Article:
The flashed oil which is deflected by the baffies 16- and collected in sump 17 can be pumped by pump 24 through line 25 through a manifold 26 located above the electrical precipitator so that the oil is caused to run down over the plates, washing solid materials and accumulated droplets into the sump 21 below the electrical precipitator. The electrical precipitator is one of conventional design comprising oppositely charged alternate plates positioned, in a convenitonal still, ta least 4 inches apart. The spacing however will be determined by the size of the vacuum still. Electrical connections are indicated at 27.
Other separation means which can be employed include cyclone separation means, filter screens, filter bags, and the like. The electrical precipitator is the preferred separation means.
The heater indicated at 19 can be a cylindrical section heated directly by electrical heating elements or indirectly by circulation of molten salt, metals or hot flue gases.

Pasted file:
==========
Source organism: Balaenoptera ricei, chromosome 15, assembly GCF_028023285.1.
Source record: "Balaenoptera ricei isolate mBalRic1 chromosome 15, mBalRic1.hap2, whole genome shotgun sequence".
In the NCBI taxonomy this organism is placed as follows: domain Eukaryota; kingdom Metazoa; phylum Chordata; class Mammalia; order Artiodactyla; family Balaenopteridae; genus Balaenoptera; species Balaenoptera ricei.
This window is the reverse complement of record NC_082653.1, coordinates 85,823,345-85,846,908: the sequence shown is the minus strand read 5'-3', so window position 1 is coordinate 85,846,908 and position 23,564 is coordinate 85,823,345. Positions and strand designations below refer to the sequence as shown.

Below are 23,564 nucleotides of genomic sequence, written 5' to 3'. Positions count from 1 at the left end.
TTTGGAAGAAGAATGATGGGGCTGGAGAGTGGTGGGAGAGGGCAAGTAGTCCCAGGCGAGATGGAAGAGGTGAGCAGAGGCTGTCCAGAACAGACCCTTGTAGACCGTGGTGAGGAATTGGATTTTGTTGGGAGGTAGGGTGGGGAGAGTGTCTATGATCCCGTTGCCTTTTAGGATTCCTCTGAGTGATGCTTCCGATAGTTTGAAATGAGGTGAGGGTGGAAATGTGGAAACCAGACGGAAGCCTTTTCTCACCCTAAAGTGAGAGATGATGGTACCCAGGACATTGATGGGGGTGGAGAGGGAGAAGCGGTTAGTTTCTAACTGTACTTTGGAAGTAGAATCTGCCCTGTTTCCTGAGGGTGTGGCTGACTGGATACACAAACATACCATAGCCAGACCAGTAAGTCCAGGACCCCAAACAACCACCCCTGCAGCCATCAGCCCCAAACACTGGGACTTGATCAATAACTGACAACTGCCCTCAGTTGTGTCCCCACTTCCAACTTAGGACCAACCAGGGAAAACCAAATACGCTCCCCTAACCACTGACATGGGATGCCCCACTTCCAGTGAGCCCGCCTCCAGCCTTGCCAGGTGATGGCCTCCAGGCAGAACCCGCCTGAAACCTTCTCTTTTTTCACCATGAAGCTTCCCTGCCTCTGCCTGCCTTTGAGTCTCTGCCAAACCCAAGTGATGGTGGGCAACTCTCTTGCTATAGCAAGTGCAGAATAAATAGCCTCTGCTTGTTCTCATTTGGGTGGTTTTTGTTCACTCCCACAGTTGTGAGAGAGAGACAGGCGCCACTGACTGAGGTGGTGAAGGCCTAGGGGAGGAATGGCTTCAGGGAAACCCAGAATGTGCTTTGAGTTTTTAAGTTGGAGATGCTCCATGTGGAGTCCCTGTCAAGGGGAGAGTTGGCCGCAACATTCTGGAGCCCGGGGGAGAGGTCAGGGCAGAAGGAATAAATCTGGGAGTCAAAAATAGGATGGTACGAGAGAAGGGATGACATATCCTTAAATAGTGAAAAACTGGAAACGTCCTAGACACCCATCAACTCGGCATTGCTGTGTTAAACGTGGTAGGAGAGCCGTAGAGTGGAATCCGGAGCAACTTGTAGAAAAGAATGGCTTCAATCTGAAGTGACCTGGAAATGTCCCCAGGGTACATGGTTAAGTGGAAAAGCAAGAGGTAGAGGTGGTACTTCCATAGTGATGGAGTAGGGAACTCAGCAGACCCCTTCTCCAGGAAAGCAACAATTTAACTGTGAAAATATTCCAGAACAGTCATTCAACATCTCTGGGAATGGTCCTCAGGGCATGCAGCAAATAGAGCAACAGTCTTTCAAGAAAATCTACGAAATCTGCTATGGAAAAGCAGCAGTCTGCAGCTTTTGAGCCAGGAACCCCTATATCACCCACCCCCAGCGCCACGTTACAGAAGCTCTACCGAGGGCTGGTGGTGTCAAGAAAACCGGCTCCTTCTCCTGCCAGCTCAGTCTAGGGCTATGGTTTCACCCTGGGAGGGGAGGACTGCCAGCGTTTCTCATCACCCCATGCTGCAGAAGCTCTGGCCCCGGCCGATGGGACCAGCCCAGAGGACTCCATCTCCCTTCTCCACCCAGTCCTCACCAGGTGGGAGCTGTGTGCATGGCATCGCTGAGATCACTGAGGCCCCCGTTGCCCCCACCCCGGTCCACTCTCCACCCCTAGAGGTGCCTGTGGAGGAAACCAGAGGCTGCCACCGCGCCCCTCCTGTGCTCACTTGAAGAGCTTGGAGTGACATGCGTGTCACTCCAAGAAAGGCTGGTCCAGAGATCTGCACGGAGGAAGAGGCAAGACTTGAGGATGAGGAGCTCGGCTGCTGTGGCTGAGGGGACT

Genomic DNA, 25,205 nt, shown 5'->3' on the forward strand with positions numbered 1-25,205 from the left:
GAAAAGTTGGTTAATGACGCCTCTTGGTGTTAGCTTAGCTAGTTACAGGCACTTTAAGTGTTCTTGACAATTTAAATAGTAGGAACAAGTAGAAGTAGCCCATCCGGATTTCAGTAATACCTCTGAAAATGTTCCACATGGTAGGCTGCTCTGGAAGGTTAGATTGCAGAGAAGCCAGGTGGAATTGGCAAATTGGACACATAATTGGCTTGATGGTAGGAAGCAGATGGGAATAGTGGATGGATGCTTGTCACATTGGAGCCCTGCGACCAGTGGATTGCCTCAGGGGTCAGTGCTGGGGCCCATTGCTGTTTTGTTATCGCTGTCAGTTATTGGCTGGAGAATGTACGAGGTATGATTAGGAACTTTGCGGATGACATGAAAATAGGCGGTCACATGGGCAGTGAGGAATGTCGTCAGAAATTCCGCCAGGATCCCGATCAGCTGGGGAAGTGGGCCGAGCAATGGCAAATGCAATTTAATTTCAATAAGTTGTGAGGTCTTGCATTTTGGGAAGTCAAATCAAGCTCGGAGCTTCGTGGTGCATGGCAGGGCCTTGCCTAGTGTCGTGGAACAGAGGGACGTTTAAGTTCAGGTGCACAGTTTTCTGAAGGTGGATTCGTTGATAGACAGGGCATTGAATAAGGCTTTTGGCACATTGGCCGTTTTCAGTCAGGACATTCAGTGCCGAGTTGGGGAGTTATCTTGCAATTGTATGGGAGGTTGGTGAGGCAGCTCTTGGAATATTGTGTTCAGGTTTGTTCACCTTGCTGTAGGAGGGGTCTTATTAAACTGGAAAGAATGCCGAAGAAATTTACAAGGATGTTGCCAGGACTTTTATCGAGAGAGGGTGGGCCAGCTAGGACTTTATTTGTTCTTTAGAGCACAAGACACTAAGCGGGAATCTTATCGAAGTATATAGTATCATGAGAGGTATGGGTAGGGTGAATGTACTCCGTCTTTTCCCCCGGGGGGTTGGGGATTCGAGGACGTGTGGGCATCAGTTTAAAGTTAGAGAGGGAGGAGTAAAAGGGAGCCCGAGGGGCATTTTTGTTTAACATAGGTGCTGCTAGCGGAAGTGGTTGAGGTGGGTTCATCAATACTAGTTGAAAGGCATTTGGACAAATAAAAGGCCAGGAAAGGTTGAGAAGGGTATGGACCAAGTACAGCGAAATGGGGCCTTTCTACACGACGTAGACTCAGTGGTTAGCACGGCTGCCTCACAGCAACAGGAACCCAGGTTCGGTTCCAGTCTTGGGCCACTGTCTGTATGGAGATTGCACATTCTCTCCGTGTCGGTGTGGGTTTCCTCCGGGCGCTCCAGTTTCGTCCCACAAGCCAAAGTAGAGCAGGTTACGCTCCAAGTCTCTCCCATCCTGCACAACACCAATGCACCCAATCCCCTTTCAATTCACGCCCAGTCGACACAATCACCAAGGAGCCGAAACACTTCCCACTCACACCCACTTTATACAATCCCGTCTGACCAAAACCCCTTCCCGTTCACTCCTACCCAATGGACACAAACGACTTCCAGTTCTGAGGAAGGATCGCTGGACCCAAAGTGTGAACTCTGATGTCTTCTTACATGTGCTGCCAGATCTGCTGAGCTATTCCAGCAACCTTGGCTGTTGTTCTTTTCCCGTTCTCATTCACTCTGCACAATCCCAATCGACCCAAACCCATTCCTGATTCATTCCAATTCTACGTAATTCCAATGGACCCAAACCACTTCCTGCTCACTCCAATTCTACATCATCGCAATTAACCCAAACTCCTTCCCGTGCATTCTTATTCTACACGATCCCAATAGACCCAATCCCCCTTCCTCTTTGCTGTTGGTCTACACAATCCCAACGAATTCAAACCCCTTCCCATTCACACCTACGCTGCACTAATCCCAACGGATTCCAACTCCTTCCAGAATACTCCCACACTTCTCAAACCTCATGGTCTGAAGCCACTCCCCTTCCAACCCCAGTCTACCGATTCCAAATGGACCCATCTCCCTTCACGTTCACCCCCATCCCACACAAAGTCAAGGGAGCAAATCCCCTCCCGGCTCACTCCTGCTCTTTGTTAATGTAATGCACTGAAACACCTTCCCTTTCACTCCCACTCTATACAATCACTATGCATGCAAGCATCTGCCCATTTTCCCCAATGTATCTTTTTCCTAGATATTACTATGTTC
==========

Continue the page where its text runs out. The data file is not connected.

In the operation ofthis preferred vacuum distillation process the fresh feed which enters the unit through line 11 is pressured to 200-500 p.s.i.g. by pump 12 and the oil is heated to a temperature of 500800 F. in heater 13. The high pressure maintained in the heater coil prevents appreciable vaporization of the oil until it emerges through narrow angle spray nozzle 14. As the hot droplets of oil enter the vacuum flash unit the combined action of the heat content of the oil and the reduced boiling point of the oil permits a portion of the oil to vaporize from the surface of the droplets. The reduction in normal boiling point is achieved by maintaining the absolute pressure of the vacuum flash zone in the range of 0.1 to mm. of mercury. Due to the high kinetic energy of the droplets emerging from the spray nozzle the droplets proceed in essentially a straight line after leaving the nozzle surface. Baffles 16 stop the motion of some of the droplets so that most of the droplets proceeding through the flash chamber are directed along a narrow angle conical path roughly parallel to the axis of the vessel. Droplets striking baflles 16 drain down and are combined in the bottom of the sump 17 from which a portion is returned to the heater by pump 24 and pump 12 at such a rate so as to maintain a constant oil level and seal in sump 17. A portion of this oil is diverted through line 25 to manifold 26 and is employed to wash materials from the electrostatically charged plates of precipitator 20.